the naturalista: chocolaty naturals

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Name: Charlyn Kentaro

Dream Job: Helping people and hand-making things 🙂

Fave eat-out spots In Kampala: Yujo Izakaya

Passionate about: Serving God, spending time with family, my work

Currently listening to: President Obama’s final “Nerd Prom” speech. He’s hilarious!

Photography: Tweny Benjamin

 When did you fall in love with your natural hair texture, what do you love about it?

My hair is a multitude of personalities. It is perfectly compliant on some days, and stubborn on others. It never quite lays how I want it to. It can shrink into a small afro, or I can stretch it down to my chest. It is thick, dark, cotton soft and BIG. It’s one of God’s many many gifts to me. I love my hair! I fell in love with it in 2013 after deciding to cut off my relaxed hair and “go natural” as they say.

 How long have you had natural hair and why?

Of course, like most people growing up in Kampala and attending boarding school, I wore short natural hair up to my A’ Level. But I never cared for it, and relaxed it at the first chance I got. We are never taught to appreciate our hair – it’s not on the syllabus 🙂 Hair was just something to cut down to an inch, wash, comb, repeat.

After wearing chemically-relaxed hair for 7 years, I decided to cut it and start afresh in 2013. I had never really “seen” my hair in its natural state until then. It’s been an exciting, rewarding journey of learning why I have this hair on my head, accepting its uniqueness and figuring out how best to take care of it.

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What is your hair regimen? What do you do to keep it healthy?

First off, this natural hair journey has taught me so much about holistic health. If your body is not healthy, it will show in your skin, nails and hair. Making healthy lifestyle choices is a must for great-looking hair. There is NO supplement, pill or product that will give you great hair overnight! So healthy food, plenty of water, exercise and rest are all things I try to get in (easier said than done, sometimes, though!)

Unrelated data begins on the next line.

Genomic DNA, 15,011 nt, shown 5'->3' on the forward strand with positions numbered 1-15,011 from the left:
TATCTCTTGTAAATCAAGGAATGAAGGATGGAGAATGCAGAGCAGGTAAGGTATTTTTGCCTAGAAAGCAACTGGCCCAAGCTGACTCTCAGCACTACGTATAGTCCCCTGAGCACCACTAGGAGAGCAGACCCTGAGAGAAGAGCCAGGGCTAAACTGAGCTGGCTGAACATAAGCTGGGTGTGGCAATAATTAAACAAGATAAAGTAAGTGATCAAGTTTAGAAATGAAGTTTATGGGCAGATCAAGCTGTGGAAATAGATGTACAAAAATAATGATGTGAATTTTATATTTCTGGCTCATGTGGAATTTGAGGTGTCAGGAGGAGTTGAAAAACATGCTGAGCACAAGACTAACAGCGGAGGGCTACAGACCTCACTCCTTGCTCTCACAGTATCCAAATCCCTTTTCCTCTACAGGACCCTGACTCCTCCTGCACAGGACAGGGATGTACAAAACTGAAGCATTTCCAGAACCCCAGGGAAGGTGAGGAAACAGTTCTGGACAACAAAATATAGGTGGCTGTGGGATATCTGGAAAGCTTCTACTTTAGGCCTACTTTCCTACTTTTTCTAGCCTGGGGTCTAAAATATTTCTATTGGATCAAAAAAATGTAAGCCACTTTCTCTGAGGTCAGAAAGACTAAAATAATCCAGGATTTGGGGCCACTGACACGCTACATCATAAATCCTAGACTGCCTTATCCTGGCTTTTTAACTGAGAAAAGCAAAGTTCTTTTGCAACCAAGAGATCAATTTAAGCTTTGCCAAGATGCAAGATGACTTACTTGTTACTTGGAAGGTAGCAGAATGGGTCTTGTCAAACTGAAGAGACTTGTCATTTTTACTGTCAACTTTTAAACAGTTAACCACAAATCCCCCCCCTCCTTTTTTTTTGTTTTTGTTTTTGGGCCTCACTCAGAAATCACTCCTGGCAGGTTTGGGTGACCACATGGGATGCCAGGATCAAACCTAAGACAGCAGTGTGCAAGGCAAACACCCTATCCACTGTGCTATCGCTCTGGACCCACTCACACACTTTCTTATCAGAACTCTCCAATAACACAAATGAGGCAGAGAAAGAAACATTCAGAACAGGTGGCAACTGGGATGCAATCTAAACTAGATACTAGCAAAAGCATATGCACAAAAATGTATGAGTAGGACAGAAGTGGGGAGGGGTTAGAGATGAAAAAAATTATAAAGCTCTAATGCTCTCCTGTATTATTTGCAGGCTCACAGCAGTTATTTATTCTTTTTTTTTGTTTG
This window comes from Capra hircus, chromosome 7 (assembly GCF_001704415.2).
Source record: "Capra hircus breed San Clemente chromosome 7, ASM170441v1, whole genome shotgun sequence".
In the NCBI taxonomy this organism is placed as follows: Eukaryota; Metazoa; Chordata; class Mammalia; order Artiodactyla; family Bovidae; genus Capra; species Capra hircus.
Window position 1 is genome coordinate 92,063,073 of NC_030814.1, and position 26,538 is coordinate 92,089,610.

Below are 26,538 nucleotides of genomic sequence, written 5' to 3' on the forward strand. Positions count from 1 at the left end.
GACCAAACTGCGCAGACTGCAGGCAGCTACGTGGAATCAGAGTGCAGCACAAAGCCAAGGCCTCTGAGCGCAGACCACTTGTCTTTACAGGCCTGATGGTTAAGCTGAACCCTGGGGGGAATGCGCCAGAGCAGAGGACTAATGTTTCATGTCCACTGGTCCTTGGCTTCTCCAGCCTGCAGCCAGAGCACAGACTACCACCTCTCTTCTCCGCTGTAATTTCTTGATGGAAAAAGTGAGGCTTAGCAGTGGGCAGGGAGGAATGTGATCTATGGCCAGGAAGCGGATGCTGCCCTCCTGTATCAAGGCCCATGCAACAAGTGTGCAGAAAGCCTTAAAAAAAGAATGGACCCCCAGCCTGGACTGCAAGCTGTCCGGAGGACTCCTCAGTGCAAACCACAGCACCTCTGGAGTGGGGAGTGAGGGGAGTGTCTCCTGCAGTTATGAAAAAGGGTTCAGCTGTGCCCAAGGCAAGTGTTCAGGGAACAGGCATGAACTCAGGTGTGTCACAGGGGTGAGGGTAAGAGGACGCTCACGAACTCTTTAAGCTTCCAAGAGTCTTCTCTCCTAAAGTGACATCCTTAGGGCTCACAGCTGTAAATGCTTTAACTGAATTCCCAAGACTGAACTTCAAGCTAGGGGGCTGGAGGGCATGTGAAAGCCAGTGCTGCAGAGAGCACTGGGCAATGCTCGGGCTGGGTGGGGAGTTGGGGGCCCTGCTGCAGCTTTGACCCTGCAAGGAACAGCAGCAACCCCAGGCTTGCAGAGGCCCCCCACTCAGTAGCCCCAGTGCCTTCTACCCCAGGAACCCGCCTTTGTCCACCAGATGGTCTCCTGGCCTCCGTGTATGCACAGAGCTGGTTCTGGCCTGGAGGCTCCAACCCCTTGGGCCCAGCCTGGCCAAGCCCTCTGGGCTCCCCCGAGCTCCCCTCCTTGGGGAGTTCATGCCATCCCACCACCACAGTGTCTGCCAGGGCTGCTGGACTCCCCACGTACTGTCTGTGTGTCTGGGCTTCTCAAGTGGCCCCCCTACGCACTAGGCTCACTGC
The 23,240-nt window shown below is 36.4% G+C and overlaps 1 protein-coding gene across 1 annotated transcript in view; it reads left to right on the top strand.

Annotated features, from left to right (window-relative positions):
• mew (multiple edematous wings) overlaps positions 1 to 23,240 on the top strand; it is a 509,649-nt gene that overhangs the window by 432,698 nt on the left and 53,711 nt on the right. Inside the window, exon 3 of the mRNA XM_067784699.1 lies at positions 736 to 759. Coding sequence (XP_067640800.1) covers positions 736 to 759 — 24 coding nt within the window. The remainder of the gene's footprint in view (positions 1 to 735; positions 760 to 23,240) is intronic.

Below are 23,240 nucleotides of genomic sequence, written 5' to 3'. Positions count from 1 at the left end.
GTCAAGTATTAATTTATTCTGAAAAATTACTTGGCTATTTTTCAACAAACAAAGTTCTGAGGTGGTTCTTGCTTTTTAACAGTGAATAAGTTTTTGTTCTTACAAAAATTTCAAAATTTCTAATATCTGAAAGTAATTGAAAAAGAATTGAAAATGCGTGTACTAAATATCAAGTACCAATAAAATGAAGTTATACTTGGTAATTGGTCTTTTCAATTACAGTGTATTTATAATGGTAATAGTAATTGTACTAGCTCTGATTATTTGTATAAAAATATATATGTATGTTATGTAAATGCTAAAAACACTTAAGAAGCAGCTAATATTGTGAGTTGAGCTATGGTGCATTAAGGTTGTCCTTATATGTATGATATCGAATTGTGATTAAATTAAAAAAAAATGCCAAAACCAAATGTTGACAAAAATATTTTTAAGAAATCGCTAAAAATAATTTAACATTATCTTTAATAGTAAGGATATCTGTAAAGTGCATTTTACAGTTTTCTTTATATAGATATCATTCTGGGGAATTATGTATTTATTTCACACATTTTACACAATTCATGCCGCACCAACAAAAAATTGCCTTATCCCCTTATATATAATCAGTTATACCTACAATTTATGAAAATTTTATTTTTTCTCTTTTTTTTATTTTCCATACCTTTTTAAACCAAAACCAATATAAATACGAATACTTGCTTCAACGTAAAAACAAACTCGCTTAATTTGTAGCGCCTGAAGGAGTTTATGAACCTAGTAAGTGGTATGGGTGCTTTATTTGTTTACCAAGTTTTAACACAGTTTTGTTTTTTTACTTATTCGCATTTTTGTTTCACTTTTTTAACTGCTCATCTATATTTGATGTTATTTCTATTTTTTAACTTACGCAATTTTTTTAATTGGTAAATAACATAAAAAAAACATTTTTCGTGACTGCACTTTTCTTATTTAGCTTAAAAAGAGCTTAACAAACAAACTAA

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Now, on to the regimen: I generally like to keep it simple. I wash every two weeks, at home and occasionally at a good salon. I wash in 3 sections with The Good Hair Collective product range: tea tree shampoo, follow with the Berry Smoothie moisturising conditioner, let it sit for 30minutes at least, then detangle. I’ll rinse out with warm water, and finish with either cool water, apple cider vinegar (ACV) or both. I’ll squeeze out the excess water, use a leave-in conditioner (Dr Miracles curl care for now) and seal with our Good Hair whipped butter then let the hair air-dry.

I choose this product range not just because it’s my baby, but because the products are made with natural hair issues in mind, especially problems of scalp health and dryness.

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For maintenance I prefer large twists, buns or any such low-maintenance style. Even when I rocked a shorter afro, I wore a twist out with a bow on the side. I try my best to stay away from heat – ain’t nobody got time for heat damage! Not after all the work I’ve put in!

Her top 5 favorite things about her natural hair

  • You know how they used to say blondes have all the fun? Well, naturalistas have all the fun! You can manipulate this hair in so many ways. My fiancé calls me “a hair chameleone”!